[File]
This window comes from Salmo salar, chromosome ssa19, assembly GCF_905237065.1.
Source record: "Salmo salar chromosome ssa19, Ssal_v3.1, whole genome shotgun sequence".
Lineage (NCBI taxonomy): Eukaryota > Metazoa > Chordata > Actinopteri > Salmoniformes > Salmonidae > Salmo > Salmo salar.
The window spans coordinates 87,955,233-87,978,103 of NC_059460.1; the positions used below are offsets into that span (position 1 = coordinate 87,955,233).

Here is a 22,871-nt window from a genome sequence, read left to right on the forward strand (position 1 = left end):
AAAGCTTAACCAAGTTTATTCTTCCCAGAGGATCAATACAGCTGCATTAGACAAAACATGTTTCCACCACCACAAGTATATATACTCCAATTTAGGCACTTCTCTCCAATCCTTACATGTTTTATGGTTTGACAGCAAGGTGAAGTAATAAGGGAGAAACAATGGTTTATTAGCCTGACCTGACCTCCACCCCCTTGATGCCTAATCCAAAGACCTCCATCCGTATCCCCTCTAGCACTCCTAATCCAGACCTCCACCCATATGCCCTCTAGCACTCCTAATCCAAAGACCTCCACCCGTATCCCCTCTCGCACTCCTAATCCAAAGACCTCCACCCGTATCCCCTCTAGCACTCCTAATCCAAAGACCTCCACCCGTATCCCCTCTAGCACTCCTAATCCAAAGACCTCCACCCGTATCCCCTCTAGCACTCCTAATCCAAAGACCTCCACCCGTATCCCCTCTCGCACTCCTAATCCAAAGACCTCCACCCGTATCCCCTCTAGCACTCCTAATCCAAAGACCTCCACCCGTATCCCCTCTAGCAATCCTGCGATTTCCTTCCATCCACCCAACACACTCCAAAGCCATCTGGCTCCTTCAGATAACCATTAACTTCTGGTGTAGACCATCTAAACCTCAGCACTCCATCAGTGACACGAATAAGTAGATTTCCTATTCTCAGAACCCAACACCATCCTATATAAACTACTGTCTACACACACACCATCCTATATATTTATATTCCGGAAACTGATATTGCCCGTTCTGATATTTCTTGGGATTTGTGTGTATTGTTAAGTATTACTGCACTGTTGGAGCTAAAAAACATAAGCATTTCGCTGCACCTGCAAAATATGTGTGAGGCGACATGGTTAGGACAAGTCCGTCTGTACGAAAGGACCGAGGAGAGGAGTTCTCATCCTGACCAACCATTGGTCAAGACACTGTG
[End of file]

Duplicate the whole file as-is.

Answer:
This window comes from Salmo salar, chromosome ssa19, assembly GCF_905237065.1.
Source record: "Salmo salar chromosome ssa19, Ssal_v3.1, whole genome shotgun sequence".
Lineage (NCBI taxonomy): Eukaryota > Metazoa > Chordata > Actinopteri > Salmoniformes > Salmonidae > Salmo > Salmo salar.
The window spans coordinates 87,955,233-87,978,103 of NC_059460.1; the positions used below are offsets into that span (position 1 = coordinate 87,955,233).

Here is a 22,871-nt window from a genome sequence, read left to right on the forward strand (position 1 = left end):
AAAGCTTAACCAAGTTTATTCTTCCCAGAGGATCAATACAGCTGCATTAGACAAAACATGTTTCCACCACCACAAGTATATATACTCCAATTTAGGCACTTCTCTCCAATCCTTACATGTTTTATGGTTTGACAGCAAGGTGAAGTAATAAGGGAGAAACAATGGTTTATTAGCCTGACCTGACCTCCACCCCCTTGATGCCTAATCCAAAGACCTCCATCCGTATCCCCTCTAGCACTCCTAATCCAGACCTCCACCCATATGCCCTCTAGCACTCCTAATCCAAAGACCTCCACCCGTATCCCCTCTCGCACTCCTAATCCAAAGACCTCCACCCGTATCCCCTCTAGCACTCCTAATCCAAAGACCTCCACCCGTATCCCCTCTAGCACTCCTAATCCAAAGACCTCCACCCGTATCCCCTCTAGCACTCCTAATCCAAAGACCTCCACCCGTATCCCCTCTCGCACTCCTAATCCAAAGACCTCCACCCGTATCCCCTCTAGCACTCCTAATCCAAAGACCTCCACCCGTATCCCCTCTAGCAATCCTGCGATTTCCTTCCATCCACCCAACACACTCCAAAGCCATCTGGCTCCTTCAGATAACCATTAACTTCTGGTGTAGACCATCTAAACCTCAGCACTCCATCAGTGACACGAATAAGTAGATTTCCTATTCTCAGAACCCAACACCATCCTATATAAACTACTGTCTACACACACACCATCCTATATATTTATATTCCGGAAACTGATATTGCCCGTTCTGATATTTCTTGGGATTTGTGTGTATTGTTAAGTATTACTGCACTGTTGGAGCTAAAAAACATAAGCATTTCGCTGCACCTGCAAAATATGTGTGAGGCGACATGGTTAGGACAAGTCCGTCTGTACGAAAGGACCGAGGAGAGGAGTTCTCATCCTGACCAACCATTGGTCAAGACACTGTG